The Prevention and Population Health Unit, a joint initiative between the City of Wolverhampton Council and The Royal Wolverhampton NHS Trust, aims to help health and social care services better identify the needs of the local population, and shift the focus from treatment to prevention and early intervention.
It has seen council Population Health Intelligence Specialists Jason Gwinnett and Karla Bailey and Consultant in Public Health Kate Warren embedded in the Trust, using data from service providers across the city to help guide the planning and delivery of care to achieve the maximum impact on the health and wellbeing of local people.
Councillor Jasbir Jaspal, the City of Wolverhampton Council's Cabinet Member for Public Health and Wellbeing, said: "In the past, it was often the case that the data we looked at in Public Health would tell us in isolation about the people who use a particular service, or have a particular illness.
"Through the new Prevention and Population Health Unit, we can start to piece together a richer picture of the health and needs of particular groups of people, helping us to think clearly about how services can wrap around people and better meet their needs.
“The Prevention and Population Health Unit will tackle some of the big, strategic questions that can support decision makers. Are the right people receiving services at the right time or can we intervene earlier? Have the changes we made resulted in any difference? What would happen if we invested more of our budget in a different part of the pathway?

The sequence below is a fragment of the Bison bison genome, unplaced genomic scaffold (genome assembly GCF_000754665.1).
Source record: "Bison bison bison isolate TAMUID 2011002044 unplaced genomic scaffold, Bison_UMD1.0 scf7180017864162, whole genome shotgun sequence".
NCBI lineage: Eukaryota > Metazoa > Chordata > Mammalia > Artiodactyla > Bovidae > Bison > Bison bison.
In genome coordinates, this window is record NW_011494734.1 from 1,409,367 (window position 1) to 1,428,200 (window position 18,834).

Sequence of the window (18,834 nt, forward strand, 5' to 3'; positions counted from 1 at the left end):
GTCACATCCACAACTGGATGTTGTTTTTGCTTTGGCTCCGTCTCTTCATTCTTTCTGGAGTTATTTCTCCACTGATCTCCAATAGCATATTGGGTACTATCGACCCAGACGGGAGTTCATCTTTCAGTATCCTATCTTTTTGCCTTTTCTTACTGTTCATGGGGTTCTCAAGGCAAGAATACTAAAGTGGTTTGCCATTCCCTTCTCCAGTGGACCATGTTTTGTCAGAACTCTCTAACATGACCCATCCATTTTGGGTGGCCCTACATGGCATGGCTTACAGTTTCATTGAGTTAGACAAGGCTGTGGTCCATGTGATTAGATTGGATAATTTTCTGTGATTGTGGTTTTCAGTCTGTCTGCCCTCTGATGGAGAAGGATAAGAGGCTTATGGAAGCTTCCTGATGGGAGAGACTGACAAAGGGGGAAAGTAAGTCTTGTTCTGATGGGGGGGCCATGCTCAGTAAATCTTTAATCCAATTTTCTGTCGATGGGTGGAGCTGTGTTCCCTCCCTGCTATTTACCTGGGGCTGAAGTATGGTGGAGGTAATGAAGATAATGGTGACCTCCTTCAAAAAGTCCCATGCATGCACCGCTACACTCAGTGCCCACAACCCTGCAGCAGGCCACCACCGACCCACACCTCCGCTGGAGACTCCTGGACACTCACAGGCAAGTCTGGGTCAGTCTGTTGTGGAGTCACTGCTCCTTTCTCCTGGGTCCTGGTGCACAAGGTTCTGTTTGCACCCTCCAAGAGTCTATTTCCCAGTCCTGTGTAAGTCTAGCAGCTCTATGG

"The answers to these questions will help to improve the decisions that are made about health and care provision across the city in years to come, laying the foundations for better outcomes in the future."
Consultant in Public Health Kate Warren said: "Already the insight we have provided has helped the Trust to develop its policy around managing tobacco dependency, and in developing a smoke free culture across primary and secondary care.
"We have provided strategic intelligence using the Trust’s data from primary, secondary and community services to identify needs, review current service usage, and make recommendations for how health and care services can make the biggest impact on health outcomes for people living with frailty.
"We have also worked with clinical leaders to help them to understand patterns of health and disease in the population, and to appreciate the role of wider determinants of health such as education, housing and poverty."